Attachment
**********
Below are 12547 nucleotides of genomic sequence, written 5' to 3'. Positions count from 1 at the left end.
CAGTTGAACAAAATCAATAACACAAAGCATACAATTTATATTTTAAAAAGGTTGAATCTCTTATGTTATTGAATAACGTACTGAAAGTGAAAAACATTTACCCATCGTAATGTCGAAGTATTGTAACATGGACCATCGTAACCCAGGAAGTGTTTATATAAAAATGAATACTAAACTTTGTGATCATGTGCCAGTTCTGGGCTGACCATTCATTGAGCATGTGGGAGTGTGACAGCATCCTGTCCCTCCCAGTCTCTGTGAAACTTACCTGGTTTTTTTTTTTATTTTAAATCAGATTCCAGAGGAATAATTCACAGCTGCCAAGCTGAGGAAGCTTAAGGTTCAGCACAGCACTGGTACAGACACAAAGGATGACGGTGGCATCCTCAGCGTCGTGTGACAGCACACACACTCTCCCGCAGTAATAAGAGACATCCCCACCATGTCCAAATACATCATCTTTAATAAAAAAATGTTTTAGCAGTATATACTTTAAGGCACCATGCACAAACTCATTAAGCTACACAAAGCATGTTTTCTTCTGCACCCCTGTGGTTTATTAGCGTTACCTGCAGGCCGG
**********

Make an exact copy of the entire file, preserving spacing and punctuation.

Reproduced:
Below are 12547 nucleotides of genomic sequence, written 5' to 3'. Positions count from 1 at the left end.
CAGTTGAACAAAATCAATAACACAAAGCATACAATTTATATTTTAAAAAGGTTGAATCTCTTATGTTATTGAATAACGTACTGAAAGTGAAAAACATTTACCCATCGTAATGTCGAAGTATTGTAACATGGACCATCGTAACCCAGGAAGTGTTTATATAAAAATGAATACTAAACTTTGTGATCATGTGCCAGTTCTGGGCTGACCATTCATTGAGCATGTGGGAGTGTGACAGCATCCTGTCCCTCCCAGTCTCTGTGAAACTTACCTGGTTTTTTTTTTTATTTTAAATCAGATTCCAGAGGAATAATTCACAGCTGCCAAGCTGAGGAAGCTTAAGGTTCAGCACAGCACTGGTACAGACACAAAGGATGACGGTGGCATCCTCAGCGTCGTGTGACAGCACACACACTCTCCCGCAGTAATAAGAGACATCCCCACCATGTCCAAATACATCATCTTTAATAAAAAAATGTTTTAGCAGTATATACTTTAAGGCACCATGCACAAACTCATTAAGCTACACAAAGCATGTTTTCTTCTGCACCCCTGTGGTTTATTAGCGTTACCTGCAGGCCGG